77 Cal.Rptr. 904

THE PEOPLE, Plaintiff and Respondent, v. CZESLAW KASPEREK, Defendant and Appellant.

Docket No. 15265.Court of Appeal of California, Second District, Division Two.
May 23, 1969.

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APPEAL from a judgment of the Superior Court of Los Angeles County and from an order denying a motion for a new trial. Maurice T. Leader, Judge. Judgment affirmed; appeal from order dismissed.

Prosecution for burglary. Judgment of conviction affirmed.

David Daar for Defendant and Appellant.

Thomas C. Lynch, Attorney General, William E. James, Assistant Attorney General, and Bradley A. Stoutt, Deputy Attorney General, for Plaintiff and Respondent.

HERNDON, Acting P.J.

Pursuant to a stipulation that the cause would be submitted upon the preliminary hearing transcript, the trial court reviewed the record, heard the arguments of counsel and found appellant guilty of three counts of burglary.[1]

On the night of October 16, 1967, three locked automobiles were burglarized at different locations in the same Los Angeles neighborhood. The testimony of the owner-victims, Finster, Vandermast and Booth, indicated that in each instance personal property was stolen and the modus operandi

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was essentially the same. Finster’s wallet, taken from the glove compartment of his car, contained credit cards, driver’s license, identification card, etc. From Vandermast’s vehicle the burglar took his Craig stereo tape recorder identified by serial number and nine stereo tapes. The property taken from Booth’s car consisted of his stereo tape recorder and several stereo tapes.

Prior to November 14, 1967, the witness, Richard Whittaker, a police officer of the City of Los Angeles, had arrested one Verne Simmons who at the time of his arrest had been found in possession of a Craig stereo tape recorder bearing the same serial number as that stolen from Vandermast. The theft of this identified recorder had been reported to Officer Whittaker. Simmons told the officer that he had purchased the recorder from appellant and thereafter guided the officer to appellant’s place of residence.

On the morning of November 14, 1967, Officer Whittaker and his partner went to appellant’s residence and knocked on the door with the intention to ask appellant about the statement of Simmons concerning his acquisition of the tape recorder. When appellant came to the door and identified himself, Officer Whittaker asked him whether he knew Verne Simmons. When appellant answered in the affirmative, the officer asked him whether or not he had sold Simmons a stereo tape recorder. Appellant answered “Yes.” At that point appellant was placed under arrest as a burglary suspect.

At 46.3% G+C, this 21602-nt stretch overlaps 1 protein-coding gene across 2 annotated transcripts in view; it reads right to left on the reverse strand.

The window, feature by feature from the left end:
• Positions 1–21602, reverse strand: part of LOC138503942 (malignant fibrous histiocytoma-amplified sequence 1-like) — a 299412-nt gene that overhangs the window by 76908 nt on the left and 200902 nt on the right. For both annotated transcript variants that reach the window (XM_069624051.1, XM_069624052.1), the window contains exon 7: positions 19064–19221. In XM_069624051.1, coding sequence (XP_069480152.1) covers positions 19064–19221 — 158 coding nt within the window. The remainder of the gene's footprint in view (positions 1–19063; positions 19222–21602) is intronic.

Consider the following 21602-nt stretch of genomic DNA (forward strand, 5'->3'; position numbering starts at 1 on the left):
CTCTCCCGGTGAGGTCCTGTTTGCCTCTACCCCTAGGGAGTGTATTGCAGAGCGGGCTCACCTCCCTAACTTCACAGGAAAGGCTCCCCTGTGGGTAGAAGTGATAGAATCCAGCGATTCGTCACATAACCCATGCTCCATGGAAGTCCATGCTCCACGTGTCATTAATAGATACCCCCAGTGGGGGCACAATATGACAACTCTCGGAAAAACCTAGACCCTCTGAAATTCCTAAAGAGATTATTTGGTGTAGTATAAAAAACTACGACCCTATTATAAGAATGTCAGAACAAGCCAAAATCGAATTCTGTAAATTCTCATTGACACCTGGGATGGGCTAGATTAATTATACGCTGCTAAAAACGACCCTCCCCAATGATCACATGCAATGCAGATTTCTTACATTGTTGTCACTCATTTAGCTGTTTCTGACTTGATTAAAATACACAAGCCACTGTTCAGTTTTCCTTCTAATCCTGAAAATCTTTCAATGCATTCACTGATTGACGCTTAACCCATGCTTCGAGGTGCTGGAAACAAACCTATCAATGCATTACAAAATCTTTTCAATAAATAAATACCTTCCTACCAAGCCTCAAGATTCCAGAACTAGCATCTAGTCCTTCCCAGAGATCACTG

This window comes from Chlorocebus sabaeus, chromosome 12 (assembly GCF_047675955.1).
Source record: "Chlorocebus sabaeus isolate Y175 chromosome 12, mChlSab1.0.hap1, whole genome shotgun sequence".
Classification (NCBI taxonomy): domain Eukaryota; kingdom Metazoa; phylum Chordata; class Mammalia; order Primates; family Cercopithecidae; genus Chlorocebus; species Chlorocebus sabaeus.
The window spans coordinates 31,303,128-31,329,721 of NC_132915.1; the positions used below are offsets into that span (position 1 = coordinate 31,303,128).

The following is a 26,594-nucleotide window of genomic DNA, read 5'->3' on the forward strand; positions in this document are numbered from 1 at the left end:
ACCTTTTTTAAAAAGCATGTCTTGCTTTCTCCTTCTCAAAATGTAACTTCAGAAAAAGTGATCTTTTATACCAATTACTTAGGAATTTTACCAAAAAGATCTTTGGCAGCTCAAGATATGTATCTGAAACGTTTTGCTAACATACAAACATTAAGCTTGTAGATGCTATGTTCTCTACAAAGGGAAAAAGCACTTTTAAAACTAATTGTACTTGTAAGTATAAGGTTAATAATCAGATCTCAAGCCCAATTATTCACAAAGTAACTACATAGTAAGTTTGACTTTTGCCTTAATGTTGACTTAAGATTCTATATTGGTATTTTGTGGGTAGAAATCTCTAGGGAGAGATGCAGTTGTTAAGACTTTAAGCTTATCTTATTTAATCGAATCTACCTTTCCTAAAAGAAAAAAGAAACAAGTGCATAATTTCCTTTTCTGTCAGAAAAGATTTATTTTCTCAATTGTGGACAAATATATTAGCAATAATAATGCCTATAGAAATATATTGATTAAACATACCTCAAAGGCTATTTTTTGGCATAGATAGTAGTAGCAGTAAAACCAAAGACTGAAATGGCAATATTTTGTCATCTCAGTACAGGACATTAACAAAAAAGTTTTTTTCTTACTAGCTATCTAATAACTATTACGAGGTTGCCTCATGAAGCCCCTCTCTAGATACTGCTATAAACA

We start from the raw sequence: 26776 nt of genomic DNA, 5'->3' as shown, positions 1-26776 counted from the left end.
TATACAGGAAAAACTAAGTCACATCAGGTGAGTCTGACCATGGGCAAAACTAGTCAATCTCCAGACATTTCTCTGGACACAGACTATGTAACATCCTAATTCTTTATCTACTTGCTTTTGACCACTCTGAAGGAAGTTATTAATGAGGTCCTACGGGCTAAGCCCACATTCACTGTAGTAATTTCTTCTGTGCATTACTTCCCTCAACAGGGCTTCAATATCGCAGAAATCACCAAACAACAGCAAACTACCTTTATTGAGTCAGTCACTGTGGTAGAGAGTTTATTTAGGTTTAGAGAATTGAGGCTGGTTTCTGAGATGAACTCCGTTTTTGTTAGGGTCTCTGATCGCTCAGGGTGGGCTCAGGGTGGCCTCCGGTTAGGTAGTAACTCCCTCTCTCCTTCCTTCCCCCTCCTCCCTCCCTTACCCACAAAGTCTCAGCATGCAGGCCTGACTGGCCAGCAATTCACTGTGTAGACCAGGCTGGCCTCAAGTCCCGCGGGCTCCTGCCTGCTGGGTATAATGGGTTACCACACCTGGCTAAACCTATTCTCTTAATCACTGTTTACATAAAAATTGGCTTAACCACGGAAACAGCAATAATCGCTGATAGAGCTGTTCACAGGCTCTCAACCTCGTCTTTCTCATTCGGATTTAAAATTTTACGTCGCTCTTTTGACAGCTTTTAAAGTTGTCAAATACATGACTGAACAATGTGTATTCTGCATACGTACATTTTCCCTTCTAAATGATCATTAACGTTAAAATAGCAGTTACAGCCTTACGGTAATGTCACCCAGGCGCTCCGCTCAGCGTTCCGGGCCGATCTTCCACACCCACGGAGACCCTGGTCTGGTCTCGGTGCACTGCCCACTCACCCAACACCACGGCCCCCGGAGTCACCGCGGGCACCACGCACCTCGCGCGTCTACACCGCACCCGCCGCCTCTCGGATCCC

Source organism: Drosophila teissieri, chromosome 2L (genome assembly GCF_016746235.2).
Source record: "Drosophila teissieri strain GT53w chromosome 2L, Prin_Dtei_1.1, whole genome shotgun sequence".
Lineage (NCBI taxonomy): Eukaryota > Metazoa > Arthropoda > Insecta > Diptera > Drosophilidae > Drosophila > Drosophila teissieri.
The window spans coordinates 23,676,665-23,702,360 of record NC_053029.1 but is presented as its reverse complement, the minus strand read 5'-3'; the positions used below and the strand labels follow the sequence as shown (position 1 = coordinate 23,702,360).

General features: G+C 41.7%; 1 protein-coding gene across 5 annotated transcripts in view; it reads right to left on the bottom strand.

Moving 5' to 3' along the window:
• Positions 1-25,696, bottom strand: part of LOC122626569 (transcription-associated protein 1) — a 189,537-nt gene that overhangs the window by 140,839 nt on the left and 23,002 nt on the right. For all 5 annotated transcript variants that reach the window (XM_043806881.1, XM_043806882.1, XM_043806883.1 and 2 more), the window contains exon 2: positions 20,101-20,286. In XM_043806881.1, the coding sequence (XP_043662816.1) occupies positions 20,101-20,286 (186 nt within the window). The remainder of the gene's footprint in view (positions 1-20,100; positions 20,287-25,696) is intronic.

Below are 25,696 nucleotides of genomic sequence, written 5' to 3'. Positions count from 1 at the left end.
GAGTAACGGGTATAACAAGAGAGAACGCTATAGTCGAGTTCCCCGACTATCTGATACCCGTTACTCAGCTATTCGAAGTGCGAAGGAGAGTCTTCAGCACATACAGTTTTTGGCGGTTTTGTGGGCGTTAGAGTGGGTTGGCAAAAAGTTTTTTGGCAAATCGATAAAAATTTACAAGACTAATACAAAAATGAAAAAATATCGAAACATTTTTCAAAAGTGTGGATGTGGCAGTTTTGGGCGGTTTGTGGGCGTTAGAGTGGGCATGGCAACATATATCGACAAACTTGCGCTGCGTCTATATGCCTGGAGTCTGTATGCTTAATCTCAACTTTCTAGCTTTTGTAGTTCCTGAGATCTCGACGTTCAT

Immediately upon placing appellant under arrest Officer Whittaker informed him fully as to his constitutional rights. Appellant said that he understood these rights and that he wished to speak. He told the officers that he had bought the stereo for $100 approximately a year previously.

The officers then asked appellant whether or not he wished to dress more fully and he indicated that he did. The officers told him that they would have to accompany him into the house to make sure that he would not try to attempt to escape or arm himself. Appellant having indicated his consent, the officers entered appellant’s room where they observed a number of guns and approximately 99 stereo tapes. They looked through a box of tapes for identifying marks and found one with the name “Booth” printed in ink thereon. While appellant was dressing, he requested Officer Whittaker to hand him a pair of trousers which were lying on the floor. The officer picked up the trousers and in the course of checking them for weapons found a wallet therein. Inside the wallet were identification

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and credit cards in the name of Gerald Finster, the victim of one of the burglaries.